WaterAdvisoriesFNCanada_CBC151015Regularly these days a global report is released revealing that one or more Canadian cities has made the world’s list of Top 10 places to live. I admit that I can’t help feeling just a twinge of pride when I hear the latest news.

Then I give my head a shake, because, for instance: Continue reading “This is Canada too”

Pikangikum: What does it take to heal a community?

Coroners_report_title_pageEarlier this year I wrote to the Office of the Chief Coroner of Ontario asking about any follow-up to a 2011 report on a shocking series of youth suicides in the northern First Nation community of Pikangikum.

I was pleasantly surprised to learn that the Office had followed up, and some weeks later received from them a copy of that document. My surprise turned to shock: according to the fact-based table that I received, only 1 of the report’s 100 recommendations had been implemented as made.

That’s when my journalist’s instincts kicked in and I began looking for a way to write a post around a headline that would go something like:

Only 1 of 100 recommendations in Coroner’s suicide report followed. Continue reading “Pikangikum: What does it take to heal a community?”

Hockey deaths overshadow First Nations’ tragedy

This week, Canada’s national media has been awash with news about the death of another professional hockey player – the third in 4 months.

Like the others, Wade Belak was an ‘enforcer’, a player put on a team’s roster to physically intimidate opponents and protect his more skilled teammates, often by dropping his gloves and fighting other teams’ enforcers.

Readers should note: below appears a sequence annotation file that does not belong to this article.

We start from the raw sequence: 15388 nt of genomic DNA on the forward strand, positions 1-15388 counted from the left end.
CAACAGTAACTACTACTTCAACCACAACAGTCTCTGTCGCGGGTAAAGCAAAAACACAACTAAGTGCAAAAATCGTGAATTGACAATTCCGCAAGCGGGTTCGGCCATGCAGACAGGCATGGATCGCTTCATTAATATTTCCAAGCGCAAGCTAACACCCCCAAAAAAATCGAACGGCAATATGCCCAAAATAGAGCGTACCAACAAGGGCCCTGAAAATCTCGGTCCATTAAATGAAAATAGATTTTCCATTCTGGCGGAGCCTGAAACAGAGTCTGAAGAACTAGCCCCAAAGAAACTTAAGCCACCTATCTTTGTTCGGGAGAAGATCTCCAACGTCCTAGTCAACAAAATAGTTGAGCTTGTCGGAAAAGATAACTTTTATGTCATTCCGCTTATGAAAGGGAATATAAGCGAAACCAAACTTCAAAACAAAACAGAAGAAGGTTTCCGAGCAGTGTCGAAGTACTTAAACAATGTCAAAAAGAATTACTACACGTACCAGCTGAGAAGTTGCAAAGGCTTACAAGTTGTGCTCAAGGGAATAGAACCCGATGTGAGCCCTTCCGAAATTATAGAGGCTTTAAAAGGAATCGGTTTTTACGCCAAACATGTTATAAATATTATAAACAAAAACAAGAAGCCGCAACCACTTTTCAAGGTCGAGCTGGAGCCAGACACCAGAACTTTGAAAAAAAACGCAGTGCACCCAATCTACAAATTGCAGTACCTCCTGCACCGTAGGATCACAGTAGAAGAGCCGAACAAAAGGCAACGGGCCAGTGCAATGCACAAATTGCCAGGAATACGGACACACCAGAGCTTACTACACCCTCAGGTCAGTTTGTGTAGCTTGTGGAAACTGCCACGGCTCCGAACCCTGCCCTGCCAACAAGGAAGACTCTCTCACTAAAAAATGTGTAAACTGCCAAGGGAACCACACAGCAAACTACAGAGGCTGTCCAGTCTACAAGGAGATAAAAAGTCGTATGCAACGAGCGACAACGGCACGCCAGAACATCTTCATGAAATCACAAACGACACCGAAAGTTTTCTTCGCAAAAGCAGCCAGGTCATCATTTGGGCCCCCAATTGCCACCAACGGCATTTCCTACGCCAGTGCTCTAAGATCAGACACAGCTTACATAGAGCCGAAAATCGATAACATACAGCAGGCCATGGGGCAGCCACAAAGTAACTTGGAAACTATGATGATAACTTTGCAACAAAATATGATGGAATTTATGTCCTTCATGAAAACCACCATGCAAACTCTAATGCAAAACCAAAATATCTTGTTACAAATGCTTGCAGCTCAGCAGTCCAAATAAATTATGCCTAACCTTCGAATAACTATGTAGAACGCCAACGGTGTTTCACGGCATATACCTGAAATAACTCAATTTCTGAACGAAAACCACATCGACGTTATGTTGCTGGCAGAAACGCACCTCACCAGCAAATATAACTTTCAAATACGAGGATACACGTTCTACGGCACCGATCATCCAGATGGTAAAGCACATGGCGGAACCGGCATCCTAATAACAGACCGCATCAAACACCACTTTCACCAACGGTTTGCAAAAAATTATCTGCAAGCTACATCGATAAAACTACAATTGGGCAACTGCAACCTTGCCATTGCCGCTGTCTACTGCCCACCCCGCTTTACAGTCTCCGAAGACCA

Belak killed himself, and his death signals an urgent need to assess the support that is being offered to these players, both during and after their careers.

Five other deaths, including one this week, have received much less attention.

In less than two months, 4 teenage girls and a 26-year-old man have killed themselves in the Pikangikum First Nations reserve in northwestern Ontario, according to an official there.

Pikangikum, an isolated northern community 600 kilometres northwest of Thunder Bay, is no stranger to suicide. In 2000, 8 young girls living in the community took their own lives. A 2004 article in the Canadian Journal of Native Studies said Pikangikum had a suicide rate of 470 deaths per 100,000, which is one of the highest in the world, and 36 times the national average, reported the Ottawa Citizen newspaper.

“We have no running water. We have no sewer system. We have 2,400 people living in 400 homes,” a Pikangikum official told the Citizen. “And the government is nowhere to be seen.

“Most of the youth don’t have any privacy, even in their own homes. Most of them have to share rooms,” added the official.

Whatever the reasons for this long-running tragedy – and they are bound to be many and complex – it certainly merits the sort of attention that the media has been focusing on the hockey deaths this week.

Read a report released by Ontario’s Chief Coroner on Friday

Listen to CBC radio’s interview with Ontario’s Chief Coroner.